Here’s an odd comparison: Elisabeth Egan’s A WINDOW OPENS is a mix of Virginia Woolf meets Mo Willems. If you know either of those authors, then you should read this book. If you know both of those authors, then you should read this book—now!
“You had to keep the picture at a wide angle—that was the trick. The devastation was in the details.” Alice Pearse represents every mom. While “sidestepping hula hoops, a pogo stick, and two soccer balls, one deflated” she vows to do better, be it by “feeding the parking meter” to the successful ability to “take wet laundry out of the machine before it mildews”. One minute she’s painting pottery at an expensive craft shop during the “summer of Rainbow Loom”, the next she’s yelling so loudly that the “tendons in my neck ached for days.” She’s every mom. She’s you.
This book starts with innocence. Alice, a small girl playing the “Book Lady” with her beloved, cherished father. Reflecting on those long-term memory bank moments (did you see the movie Inside Out?), Alice considers, “When you’re a kid, you think you’re going to have this deep well of time with your parents when you grow up and you’re all on equal footing.” Alice grows up, as we all do, to realize that our kidlike machinations don’t follow the devised pathways. Sometimes, we’re broken.
This book broods. One of Alice’s favorite quotes—there are many references to great authors—is of Virginia Woolf. It is poignantly applicable here, “The beauty of the world…has two edges, one of laughter, one of anguish, cutting the heart asunder.” Egan toys with my heart, showing the beauty of family, of everyday life. Things change. “It was time for Alice Pearse to step up to the plate.” With her husband not getting a promotion, throwing a computer across the room, Alice began thinking she didn’t have to be at home much anymore. She seeks fulltime employment.
The job looked so good, from afar. Any book lover can attest to the apparent attractions: public book lounges where “customers would be able to browse e-books on docked tablets and then download files directly to all their devices at once.” The “plan for the lounges included fair trade-certified coffee bars and eco-friendly furniture sourced from reclaimed local materials.” There would be “waitress service, foot massages, complimentary biscotti, cup holders with mini hot plates to keep your coffee warm…oh, and unlimited gummy bears.” Who doesn’t love gummy bears?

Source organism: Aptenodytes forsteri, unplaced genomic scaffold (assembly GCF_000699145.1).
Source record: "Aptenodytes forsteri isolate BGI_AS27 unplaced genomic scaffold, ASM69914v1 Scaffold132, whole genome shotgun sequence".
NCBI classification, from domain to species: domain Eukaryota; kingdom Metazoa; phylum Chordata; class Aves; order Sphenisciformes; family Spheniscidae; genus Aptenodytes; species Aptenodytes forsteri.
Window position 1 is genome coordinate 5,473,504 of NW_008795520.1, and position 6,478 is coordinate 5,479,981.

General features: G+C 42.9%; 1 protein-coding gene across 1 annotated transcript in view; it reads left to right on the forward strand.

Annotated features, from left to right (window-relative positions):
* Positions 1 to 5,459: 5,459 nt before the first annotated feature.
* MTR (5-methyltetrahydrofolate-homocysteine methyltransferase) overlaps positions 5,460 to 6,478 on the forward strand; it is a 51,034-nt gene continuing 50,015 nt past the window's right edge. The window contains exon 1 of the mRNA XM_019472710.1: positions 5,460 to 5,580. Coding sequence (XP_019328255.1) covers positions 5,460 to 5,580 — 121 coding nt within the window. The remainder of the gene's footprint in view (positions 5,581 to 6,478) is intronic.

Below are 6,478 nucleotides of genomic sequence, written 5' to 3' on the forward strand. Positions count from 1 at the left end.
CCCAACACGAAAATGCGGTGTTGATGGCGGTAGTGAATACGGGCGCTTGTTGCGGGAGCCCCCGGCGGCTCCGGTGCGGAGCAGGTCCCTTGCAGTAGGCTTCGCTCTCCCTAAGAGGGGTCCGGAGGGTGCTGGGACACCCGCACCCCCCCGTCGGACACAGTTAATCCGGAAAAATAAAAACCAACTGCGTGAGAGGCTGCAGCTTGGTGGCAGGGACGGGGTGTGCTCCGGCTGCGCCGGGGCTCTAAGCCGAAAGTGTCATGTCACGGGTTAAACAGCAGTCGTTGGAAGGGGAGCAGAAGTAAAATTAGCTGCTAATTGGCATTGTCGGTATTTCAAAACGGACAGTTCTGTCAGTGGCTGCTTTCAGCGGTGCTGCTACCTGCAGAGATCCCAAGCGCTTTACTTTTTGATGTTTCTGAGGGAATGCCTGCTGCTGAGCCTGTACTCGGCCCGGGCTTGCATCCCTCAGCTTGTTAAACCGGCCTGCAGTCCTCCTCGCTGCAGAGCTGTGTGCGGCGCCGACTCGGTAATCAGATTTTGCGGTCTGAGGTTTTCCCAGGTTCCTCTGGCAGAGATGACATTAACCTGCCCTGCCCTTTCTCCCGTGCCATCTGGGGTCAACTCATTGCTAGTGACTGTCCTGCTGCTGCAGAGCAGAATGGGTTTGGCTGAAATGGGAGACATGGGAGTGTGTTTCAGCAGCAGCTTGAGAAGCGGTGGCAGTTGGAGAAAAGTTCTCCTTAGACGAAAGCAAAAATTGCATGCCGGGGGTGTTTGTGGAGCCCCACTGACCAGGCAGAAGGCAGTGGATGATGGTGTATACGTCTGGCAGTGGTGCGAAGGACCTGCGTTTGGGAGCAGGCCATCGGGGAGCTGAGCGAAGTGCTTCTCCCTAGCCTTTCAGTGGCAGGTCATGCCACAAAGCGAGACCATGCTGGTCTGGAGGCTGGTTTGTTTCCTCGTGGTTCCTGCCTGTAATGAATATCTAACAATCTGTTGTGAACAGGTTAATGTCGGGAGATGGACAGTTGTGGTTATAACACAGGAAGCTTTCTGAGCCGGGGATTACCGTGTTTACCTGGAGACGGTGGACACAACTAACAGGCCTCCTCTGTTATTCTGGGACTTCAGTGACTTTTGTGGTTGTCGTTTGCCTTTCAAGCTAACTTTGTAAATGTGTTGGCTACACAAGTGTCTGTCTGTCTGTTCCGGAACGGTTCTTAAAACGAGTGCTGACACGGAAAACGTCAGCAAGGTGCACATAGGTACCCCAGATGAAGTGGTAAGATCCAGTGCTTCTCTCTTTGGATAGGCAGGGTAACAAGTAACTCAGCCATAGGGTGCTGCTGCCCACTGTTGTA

This book is much—much!!—more than about job transition. It’s much more than about parenting. This is a book for book lovers. The question is asked about the emergence of digital media, “A rising tide lifts all boats, right?” Surely this would be better than the “carbon-based books” approach, right? Or perhaps, it’s a testament to the insidious, sneaky creep of digital control. This is a land where we’re “expected to be reachable at three o’clock in the morning via e-mail, IM, text, or FaceTime.” And besides, these days, who doesn’t play a round (or hundred) of Candy Crush between pages of Kafka, when reading on their phones?
This book is fun! Though dealing with heavy matters, Elisabeth Egan writes with spunk, pizazz, and wit. She flourishes even the most tender moments with her touches of humor: “I missed the kindergarten ice cream social, the first day of school, the first PTA meeting, Cornelius’s bordetella vaccination, and Nicholas’s dinner with a promising new client.” Certain lines just catch you. Like this one did for me, “My chubbiest, chattiest toddler was now this lanky boy of few words, whose feet I could smell from across the room.”
Alice, near the end, reflects on this quote from Marky Baker Eddy: “Home is the dearest spot on earth, and should be the centre, not the boundary, of the affections.” And as I look back upon my time spent with A WINDOW OPENS and the life of Alice Pearse, I have this to say to Elisabeth Egan: you go, girl!
“If you ever find yourself in the wrong story, leave.” Mo Willems